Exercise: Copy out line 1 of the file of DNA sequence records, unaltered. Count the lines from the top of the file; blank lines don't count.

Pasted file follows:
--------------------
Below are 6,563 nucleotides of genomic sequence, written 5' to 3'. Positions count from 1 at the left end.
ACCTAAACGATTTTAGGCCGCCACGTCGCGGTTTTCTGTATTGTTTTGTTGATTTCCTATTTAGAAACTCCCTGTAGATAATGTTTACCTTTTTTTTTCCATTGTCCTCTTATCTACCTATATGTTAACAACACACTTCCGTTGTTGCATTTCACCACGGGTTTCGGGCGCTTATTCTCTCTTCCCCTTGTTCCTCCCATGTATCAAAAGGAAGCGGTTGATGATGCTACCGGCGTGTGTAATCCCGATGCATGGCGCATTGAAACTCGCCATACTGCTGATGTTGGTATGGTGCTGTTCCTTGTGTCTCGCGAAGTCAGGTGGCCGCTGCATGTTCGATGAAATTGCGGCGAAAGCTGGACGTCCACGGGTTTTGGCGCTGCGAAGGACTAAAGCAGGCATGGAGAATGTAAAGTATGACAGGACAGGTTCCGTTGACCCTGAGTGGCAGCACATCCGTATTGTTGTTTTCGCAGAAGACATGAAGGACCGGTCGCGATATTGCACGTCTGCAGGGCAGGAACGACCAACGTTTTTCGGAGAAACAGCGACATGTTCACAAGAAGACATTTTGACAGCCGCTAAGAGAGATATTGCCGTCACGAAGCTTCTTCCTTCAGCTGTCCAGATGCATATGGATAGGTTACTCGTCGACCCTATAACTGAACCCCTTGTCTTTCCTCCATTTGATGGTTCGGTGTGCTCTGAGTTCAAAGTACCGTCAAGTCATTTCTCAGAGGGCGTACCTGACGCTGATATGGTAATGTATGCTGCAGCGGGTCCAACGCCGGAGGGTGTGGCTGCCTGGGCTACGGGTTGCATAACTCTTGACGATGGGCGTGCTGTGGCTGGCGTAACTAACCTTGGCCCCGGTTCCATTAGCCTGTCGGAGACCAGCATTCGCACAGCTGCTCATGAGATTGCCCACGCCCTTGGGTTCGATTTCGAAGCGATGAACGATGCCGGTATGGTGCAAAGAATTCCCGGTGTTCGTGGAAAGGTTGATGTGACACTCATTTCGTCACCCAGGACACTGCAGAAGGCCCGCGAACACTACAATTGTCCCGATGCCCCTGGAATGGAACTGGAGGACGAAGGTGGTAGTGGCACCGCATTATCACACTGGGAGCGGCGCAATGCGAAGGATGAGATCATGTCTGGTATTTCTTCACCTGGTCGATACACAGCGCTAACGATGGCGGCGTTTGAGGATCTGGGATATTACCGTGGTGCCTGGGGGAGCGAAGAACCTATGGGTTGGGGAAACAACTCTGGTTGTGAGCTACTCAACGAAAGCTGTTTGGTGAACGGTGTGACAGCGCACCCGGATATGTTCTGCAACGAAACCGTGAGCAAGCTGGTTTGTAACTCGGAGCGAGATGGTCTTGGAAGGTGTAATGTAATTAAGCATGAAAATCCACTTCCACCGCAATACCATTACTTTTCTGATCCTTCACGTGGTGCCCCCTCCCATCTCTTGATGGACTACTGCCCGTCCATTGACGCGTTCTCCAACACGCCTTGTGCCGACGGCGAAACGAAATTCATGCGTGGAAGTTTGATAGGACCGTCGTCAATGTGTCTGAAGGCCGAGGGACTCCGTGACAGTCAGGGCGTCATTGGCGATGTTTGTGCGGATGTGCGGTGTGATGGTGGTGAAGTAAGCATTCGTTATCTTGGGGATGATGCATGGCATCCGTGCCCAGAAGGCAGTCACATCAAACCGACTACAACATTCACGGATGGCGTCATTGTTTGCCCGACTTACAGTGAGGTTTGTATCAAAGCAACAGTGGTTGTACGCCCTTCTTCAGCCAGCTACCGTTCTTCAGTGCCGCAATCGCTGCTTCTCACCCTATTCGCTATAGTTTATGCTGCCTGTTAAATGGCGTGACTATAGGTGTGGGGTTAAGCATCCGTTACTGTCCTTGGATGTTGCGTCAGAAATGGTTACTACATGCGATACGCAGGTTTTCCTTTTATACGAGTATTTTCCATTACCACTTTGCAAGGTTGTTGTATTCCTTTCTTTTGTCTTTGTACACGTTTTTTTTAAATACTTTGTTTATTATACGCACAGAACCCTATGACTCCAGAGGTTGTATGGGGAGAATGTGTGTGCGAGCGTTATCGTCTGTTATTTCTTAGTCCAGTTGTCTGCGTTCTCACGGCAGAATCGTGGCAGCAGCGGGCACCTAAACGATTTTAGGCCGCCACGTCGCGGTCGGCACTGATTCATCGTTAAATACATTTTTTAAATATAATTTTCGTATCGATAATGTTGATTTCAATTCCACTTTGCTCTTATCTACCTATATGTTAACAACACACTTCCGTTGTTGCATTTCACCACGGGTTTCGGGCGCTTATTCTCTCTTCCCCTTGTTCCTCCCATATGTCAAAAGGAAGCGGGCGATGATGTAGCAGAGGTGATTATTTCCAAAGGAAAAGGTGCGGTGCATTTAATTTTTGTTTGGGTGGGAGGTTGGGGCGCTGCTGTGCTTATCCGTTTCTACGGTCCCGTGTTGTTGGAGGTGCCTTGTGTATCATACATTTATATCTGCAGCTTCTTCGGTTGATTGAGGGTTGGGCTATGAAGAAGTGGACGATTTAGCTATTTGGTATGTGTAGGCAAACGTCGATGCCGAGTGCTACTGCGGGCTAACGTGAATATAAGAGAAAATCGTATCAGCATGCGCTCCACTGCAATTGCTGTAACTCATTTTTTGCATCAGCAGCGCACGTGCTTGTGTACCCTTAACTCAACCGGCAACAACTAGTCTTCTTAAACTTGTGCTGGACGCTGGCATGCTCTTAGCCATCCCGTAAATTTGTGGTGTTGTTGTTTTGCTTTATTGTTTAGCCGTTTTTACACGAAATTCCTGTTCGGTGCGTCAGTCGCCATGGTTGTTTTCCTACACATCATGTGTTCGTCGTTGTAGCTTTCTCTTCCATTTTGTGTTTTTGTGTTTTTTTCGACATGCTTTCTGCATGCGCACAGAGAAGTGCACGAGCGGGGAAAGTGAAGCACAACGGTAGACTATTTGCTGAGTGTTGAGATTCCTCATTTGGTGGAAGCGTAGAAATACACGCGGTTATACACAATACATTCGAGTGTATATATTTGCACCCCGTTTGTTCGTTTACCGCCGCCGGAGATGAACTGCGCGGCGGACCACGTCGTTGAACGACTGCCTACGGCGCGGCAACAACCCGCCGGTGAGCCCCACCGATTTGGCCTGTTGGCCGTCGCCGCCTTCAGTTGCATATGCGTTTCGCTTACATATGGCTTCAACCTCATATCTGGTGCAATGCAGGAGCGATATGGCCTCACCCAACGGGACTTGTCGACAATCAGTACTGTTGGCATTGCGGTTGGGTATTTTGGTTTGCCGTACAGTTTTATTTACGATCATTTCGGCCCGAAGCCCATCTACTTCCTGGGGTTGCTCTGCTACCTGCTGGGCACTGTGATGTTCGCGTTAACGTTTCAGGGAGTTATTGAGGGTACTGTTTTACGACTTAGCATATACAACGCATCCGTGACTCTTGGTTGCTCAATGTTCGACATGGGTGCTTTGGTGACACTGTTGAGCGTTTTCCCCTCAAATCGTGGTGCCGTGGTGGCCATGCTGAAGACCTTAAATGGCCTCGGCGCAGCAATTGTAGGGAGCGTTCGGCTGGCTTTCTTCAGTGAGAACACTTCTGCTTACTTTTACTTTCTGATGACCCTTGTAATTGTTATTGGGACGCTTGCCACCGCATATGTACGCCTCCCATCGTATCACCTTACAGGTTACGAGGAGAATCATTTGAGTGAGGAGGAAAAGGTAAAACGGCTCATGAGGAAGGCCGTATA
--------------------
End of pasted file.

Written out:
Below are 6,563 nucleotides of genomic sequence, written 5' to 3'. Positions count from 1 at the left end.